Harry Redknapp has moved to dispel a host of rumours surrounding his time at Tottenham with the QPR manager claiming that he hasn't held a grudge against chairman Daniel Levy for his sacking and always saw Gareth Bale for the superstar he's considered to be today.
Redknapp was sensationally shown the exit door from Spurs in the summer of 2012. The 66 year old had guided the club to their first Champions League campaign in his four years at White Hart Lane and after taking them to fourth in the 2011-12 season it appeared his job was assured.
But with off-field controversies taking the limelight in Redknapp's final season at Tottenham and the availability of Andre Villas-Boas Levy moved for change at the club.
And while Redknapp says he was shocked to find out that he would no longer be Tottenham manager he insists that he won't hold a grudge against the club chairman for his actions.
"I got on fine with Daniel," he said in his autobiography, serialised in the Daily Mail. "I still do. He loaned me some of his players last season with QPR.
"People think Daniel Levy and I were always clashing over players, but it wasn't like that. Yes, he has his own views, but he never signed a player who wasn't run by me first.
"He didn't always fancy some of my choices, such as Scott Parker or Younes Kaboul, but I got most of them.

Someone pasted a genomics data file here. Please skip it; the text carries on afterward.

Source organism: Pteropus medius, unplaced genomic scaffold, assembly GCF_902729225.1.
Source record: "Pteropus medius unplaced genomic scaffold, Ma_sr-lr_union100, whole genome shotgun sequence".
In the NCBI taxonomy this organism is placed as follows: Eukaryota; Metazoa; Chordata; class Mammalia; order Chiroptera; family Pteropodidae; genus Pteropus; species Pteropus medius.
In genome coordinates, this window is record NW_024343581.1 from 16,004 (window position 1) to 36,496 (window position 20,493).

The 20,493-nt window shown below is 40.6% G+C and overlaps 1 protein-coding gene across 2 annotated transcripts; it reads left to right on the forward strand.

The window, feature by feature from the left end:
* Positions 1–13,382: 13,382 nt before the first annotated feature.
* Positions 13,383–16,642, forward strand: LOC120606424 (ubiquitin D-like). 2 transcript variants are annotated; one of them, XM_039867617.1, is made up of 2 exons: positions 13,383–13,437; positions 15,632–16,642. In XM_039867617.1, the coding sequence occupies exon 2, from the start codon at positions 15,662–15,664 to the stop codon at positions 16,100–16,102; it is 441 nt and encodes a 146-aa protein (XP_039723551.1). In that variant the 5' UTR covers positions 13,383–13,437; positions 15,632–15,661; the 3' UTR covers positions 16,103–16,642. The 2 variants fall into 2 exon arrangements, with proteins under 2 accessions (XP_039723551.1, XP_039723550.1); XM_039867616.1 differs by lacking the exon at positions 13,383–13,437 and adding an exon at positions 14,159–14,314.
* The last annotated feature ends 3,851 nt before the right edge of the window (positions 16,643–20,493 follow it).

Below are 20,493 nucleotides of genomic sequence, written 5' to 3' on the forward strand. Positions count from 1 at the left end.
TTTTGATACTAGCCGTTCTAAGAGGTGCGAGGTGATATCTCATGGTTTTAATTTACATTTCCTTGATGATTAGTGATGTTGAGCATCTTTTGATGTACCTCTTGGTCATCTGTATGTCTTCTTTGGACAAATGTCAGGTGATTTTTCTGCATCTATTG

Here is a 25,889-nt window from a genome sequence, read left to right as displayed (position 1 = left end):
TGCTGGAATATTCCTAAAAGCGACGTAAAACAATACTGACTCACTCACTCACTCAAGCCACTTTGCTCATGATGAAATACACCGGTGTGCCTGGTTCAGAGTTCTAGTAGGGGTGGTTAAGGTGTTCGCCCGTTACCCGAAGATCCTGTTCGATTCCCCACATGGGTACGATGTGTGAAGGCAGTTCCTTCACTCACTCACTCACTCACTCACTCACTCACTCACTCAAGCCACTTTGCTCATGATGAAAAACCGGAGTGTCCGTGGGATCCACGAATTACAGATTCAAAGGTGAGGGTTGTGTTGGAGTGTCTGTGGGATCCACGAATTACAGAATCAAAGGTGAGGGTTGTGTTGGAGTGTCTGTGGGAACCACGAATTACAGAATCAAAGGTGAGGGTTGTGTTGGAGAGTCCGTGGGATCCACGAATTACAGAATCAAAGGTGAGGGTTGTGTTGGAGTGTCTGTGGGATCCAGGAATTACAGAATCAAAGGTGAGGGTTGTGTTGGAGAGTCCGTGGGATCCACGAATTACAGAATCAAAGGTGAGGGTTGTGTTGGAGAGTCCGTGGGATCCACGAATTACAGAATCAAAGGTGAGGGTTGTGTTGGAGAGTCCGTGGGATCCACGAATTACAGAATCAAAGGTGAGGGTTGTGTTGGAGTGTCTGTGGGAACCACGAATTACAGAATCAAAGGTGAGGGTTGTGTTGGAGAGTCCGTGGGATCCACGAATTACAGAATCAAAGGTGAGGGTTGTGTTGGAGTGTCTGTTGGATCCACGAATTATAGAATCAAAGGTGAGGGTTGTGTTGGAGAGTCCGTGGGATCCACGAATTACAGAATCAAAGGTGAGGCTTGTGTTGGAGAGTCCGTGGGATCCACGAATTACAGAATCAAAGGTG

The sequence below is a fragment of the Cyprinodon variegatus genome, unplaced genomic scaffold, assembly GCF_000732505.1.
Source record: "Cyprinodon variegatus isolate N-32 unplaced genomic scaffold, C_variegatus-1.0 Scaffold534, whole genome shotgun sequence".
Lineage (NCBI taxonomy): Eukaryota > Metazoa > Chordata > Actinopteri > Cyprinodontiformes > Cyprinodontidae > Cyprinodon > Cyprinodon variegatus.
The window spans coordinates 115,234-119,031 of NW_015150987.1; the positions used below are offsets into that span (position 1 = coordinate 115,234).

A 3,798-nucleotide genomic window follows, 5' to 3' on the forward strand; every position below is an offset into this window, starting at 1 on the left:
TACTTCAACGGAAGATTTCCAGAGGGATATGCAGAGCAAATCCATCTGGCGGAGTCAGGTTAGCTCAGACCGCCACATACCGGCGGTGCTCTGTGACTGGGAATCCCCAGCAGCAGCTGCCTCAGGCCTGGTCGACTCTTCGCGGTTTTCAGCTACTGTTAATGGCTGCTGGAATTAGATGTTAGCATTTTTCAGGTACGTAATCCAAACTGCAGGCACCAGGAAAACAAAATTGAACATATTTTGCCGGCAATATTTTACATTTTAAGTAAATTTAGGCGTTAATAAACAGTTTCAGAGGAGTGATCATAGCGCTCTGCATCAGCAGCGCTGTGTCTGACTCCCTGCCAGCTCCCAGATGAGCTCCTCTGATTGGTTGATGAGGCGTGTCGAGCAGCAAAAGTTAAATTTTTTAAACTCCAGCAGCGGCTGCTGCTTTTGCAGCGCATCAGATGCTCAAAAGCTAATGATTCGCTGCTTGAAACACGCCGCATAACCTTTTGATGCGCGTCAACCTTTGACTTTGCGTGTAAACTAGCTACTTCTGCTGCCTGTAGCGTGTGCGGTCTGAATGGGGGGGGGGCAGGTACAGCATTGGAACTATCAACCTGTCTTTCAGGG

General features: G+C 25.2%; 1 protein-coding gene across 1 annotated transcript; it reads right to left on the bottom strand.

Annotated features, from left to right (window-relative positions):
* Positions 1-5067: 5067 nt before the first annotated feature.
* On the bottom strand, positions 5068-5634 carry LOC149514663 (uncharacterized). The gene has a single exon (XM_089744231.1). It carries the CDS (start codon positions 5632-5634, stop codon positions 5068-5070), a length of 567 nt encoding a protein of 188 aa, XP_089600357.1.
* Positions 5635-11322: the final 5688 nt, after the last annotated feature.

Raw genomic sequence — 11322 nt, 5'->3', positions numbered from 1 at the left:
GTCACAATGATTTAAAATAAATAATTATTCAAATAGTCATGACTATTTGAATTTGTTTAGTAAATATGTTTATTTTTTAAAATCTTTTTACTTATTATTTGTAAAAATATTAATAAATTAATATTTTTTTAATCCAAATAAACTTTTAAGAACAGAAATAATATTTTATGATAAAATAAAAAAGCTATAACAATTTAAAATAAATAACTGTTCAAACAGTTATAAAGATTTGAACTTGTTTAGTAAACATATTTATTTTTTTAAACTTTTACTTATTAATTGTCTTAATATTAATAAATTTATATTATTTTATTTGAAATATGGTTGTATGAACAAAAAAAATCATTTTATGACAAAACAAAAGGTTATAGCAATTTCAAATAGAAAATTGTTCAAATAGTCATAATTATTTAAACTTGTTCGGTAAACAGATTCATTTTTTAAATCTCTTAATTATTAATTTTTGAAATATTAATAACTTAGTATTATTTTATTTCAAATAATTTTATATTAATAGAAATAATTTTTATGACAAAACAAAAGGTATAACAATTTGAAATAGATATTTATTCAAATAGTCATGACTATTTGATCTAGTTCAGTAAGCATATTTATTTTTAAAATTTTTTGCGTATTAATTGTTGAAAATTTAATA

"He was the first person to ring me up to wish me luck when I took over at QPR, and even on the night I left Tottenham, the car phone rang and it was Daniel.
'"Harry, let's keep in touch,' he said. 'I hope we can still be friends.' I thought, 'He's got some front. He's just sacked me and now he wants to be mates.'
"But we have stayed in touch. I'm not one for grudges."
Redknapp also sought to explain that he always believed Gareth Bale would be a massive player for the club, insisting he would never consider selling the winger after he sealed a record-breaking move to Real Madrid in the summer.
"It upsets me that people believe I was ready to ditch him - although the story had been told so many times that maybe even Gareth thinks it is true," he explained.
"Alex McLeish says I was going to loan him to Birmingham City when he was their manager. Although I remember the conversation, it never got beyond the wait-and-see stage and would only have happened had I thought Bale couldn't get enough matches with us.
"Nottingham Forest wanted him on loan, too, with a view to a permanent transfer but I did not entertain that for a second. I would never sell Gareth. All he needed was to be toughened up to emerge as a star player.
He added: "Whatever faults I may have, I do know a player. Go right back to the first team I ever picked as Tottenham manager, against Arsenal on October 29, 2008, Bale was in it."